Under state control, India’s duty-free business in 2011 was ultimately tiny, with a value that had no relation to the size of the market, estimated at more than 90 million passengers. Poor retail facilities, a clunky supply chain and the bureaucracy of the national airport authority, said a recent report by BW Confidential, were all barriers to development. No surprise then that beauty brands had kept away.
Even upgrades at certain airports by the government along with private partners in the past two years couldn’t ensure success, but there was a valid effort. Executive Yasmin Kapoor at IDFS Tradings, the inflight travel-retail specialist, admits: “As there was no concept of retail in the old Indian airports, the ambiance that was required for travel retail was a non-starter.”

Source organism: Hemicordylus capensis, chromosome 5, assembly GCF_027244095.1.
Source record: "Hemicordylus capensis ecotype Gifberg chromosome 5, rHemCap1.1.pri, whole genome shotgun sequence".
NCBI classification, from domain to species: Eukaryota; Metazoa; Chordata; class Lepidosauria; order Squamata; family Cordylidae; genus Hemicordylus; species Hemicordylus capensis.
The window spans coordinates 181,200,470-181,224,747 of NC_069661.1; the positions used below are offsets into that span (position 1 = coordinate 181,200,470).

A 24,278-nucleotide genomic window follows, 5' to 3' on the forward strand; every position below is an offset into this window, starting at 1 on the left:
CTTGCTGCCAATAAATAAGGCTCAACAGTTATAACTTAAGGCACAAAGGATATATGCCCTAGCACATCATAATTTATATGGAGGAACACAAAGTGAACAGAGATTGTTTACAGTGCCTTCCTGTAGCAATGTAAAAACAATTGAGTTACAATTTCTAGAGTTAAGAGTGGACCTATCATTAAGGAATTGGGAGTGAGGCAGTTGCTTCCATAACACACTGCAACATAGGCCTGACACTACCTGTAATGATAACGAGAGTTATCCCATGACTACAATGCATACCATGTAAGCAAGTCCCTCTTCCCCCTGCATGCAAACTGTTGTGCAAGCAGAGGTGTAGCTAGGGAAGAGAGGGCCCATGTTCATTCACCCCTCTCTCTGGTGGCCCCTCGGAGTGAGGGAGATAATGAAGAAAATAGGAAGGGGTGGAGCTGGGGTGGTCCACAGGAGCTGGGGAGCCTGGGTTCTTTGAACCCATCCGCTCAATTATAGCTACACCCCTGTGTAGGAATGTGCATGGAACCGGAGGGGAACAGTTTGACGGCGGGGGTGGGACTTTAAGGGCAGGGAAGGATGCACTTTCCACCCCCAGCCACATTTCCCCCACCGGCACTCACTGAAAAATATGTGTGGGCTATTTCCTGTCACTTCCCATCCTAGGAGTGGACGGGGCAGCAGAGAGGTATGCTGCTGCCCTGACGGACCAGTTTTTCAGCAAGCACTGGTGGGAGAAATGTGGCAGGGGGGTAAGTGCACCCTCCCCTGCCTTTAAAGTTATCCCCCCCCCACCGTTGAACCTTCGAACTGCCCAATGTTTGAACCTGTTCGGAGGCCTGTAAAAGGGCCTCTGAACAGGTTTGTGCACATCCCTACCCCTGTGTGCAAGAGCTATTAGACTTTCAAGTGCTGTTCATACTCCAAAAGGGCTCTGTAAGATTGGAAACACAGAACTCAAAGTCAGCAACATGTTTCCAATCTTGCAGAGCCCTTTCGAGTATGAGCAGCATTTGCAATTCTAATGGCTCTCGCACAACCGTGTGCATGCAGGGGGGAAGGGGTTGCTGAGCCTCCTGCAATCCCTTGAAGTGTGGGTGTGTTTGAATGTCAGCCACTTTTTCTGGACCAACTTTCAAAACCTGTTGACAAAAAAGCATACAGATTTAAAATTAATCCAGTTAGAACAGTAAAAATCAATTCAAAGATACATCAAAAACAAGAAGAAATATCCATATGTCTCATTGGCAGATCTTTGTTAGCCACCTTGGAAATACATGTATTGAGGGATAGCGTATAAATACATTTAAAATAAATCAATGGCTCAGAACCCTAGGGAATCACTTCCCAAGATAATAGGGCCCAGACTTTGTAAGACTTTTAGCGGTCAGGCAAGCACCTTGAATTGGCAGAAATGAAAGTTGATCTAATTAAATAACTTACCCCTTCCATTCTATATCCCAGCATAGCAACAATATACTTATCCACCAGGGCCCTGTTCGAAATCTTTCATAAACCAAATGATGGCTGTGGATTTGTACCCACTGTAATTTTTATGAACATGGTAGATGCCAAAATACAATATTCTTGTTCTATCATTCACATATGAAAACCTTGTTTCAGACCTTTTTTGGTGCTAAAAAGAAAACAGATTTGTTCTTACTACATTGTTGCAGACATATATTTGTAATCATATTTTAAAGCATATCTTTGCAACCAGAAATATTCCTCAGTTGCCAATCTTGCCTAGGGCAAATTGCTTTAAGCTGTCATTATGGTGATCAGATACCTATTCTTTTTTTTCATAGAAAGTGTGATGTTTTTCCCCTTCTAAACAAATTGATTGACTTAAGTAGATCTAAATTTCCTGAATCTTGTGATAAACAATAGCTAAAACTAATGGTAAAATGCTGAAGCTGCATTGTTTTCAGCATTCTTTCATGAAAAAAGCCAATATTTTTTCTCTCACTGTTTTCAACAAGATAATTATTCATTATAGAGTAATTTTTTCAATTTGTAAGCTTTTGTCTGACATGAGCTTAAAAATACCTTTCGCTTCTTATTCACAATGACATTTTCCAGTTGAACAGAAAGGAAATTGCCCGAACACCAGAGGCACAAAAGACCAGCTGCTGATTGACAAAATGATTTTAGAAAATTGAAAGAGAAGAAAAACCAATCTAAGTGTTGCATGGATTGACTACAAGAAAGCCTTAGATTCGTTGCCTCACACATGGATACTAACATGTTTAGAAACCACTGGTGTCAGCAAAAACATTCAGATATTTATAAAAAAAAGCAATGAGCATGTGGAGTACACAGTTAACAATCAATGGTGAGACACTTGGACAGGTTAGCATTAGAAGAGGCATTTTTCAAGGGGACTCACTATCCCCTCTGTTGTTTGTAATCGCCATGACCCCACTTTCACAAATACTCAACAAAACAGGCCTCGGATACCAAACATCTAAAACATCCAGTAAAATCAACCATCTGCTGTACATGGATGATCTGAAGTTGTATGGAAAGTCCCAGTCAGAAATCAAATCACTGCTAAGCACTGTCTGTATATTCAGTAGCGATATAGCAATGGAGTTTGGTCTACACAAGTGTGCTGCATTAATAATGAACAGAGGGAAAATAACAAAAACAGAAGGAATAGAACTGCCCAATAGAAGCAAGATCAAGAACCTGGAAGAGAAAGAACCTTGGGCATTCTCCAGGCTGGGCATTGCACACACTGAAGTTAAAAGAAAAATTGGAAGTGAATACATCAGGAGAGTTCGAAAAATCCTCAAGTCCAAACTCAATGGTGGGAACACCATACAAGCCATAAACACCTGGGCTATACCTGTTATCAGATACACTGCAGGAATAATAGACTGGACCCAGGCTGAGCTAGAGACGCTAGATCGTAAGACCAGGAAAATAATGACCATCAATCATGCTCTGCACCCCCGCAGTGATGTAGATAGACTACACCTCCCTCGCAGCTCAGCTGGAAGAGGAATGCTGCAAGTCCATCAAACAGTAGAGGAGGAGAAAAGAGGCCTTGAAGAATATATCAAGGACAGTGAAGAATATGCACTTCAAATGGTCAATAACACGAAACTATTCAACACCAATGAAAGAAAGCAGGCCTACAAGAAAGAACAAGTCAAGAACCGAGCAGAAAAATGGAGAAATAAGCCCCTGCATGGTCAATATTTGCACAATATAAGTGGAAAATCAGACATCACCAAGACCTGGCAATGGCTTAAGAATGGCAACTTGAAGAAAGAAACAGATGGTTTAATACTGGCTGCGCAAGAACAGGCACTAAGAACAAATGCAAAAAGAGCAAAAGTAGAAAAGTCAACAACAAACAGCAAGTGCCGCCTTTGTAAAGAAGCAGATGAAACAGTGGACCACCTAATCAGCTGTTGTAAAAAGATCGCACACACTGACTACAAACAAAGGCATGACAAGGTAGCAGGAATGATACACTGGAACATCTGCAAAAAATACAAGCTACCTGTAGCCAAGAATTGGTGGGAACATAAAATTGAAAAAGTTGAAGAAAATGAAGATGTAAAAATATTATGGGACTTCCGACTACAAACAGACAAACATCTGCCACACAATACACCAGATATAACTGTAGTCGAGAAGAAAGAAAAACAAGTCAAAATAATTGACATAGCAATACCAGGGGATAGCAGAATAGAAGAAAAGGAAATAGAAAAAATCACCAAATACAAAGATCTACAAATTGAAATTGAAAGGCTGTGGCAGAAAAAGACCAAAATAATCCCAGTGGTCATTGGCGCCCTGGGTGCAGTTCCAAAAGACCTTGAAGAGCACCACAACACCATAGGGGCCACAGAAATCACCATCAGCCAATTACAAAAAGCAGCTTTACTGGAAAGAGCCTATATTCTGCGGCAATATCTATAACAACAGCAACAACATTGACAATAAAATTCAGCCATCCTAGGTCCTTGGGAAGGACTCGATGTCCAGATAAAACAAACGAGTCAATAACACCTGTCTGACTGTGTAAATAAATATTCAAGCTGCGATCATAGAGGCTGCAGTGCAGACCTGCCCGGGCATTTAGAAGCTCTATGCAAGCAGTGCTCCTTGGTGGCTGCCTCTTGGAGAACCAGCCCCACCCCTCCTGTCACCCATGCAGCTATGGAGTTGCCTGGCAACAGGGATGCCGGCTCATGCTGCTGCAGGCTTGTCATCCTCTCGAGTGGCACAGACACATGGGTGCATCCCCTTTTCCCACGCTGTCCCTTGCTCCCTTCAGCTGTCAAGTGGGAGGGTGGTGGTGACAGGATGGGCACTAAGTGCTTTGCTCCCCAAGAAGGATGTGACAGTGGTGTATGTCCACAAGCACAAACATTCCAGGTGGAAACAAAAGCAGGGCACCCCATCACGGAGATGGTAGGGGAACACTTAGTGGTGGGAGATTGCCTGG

Those private-public partnership projects at hubs like Indira Gandhi International and Chhatrapati Shivaji International in Mumbai did change the structure of the market and gave beauty brands more confidence about it. Suddenly there were big airport players in India like Fraport, Malaysian Airports and Airport Company South Africa which understood not just the value of retail, but how to implement it. As a result, global travel retailers like DFS Group, The Nuance Group, Aer Rianta International and others moved in. But not always painlessly.
Nuance, for example, pulled out of its Hyderabad operation in May 2010 after two years because “it became clear that the original assumptions for the business regarding passenger numbers and, more importantly, the retail spending potential of passengers, had been far too optimistic,” says a local source at Nuance Group India. Despite swanky new terminals, and even whole new airports, at Bangalore, Delhi, Hyderabad and Mumbai, travel retailers are learning—sometimes the hard way—that India is more multifaceted than first thought.
To read BW Confidential’s full report on the travel-retail market in India and Asia Pacific go to: www.bwconfidential.com